According to Jewish custom any part of a day, however small, is included as part of a full day. Since the Jews reckoned part of a day as a full day, the "three days and three nights" could permit a crucifixion on the 7th day of the week. Jesus was placed in the tomb on the weekly Sabbath and that period was reckoned as a full day. He remained in the tomb for the entire second day during the high Sabbath. Finally, Jesus spent the evening and then rose early on the first day of the week which was reckoned as the third full day.

This phenomenon is exemplified in Scripture in the book of Esther:

"Go, assemble all the Jews who are found in Susa, and fast for me; do not eat or drink for three days, night or day. I and my maidens also will fast in the same way," Esther 4:16

Then, in Esther 5:1 it says, "Now it came about on the third day that Esther put on her royal robes and stood in the inner court of the king’s palace in front of the king’s rooms, and the king was sitting on his royal throne in the throne room, opposite the entrance to the palace."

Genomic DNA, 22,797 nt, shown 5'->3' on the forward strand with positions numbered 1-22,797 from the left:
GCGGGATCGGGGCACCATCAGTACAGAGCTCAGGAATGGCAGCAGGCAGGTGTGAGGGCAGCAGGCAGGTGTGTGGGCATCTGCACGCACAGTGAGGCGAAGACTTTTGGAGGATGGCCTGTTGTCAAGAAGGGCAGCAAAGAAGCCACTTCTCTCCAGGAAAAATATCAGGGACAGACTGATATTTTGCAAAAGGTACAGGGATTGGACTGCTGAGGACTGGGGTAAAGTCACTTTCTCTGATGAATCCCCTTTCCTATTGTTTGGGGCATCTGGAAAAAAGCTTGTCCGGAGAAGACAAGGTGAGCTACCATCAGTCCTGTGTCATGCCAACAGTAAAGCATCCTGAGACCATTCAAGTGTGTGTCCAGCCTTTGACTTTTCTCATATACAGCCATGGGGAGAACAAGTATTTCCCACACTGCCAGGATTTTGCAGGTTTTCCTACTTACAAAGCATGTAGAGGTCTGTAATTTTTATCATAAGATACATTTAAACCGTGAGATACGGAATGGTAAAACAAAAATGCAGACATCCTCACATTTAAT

We can see that even though the three days and nights had not been completed, Esther went in to see the King on the third day even though she said to fast for three days and nights. We see that "on the third day" is equivalent to "after three days."

The LORD'S Passover begins at twilight on the fourteenth day of the first month. On the fifteenth day of that month the LORD'S Feast of Unleavened Bread begins; for seven days you must eat bread made without yeast. On the first day hold a sacred assembly and do no regular work. Leviticus 23:5-7

The Jewish day does not begin and end at midnight as does the secular calendar day. Midnight is not a distinguishable astronomic event. In the era before the modern clock, a specific hour of the night could not be precisely known, whereas an hour of the day was easily determined by sighting the location of the sun. Thus, the day had to begin by precise, simple and universally recognized standards. This meant that the day had to be reckoned either from the beginning of night or the beginning of day.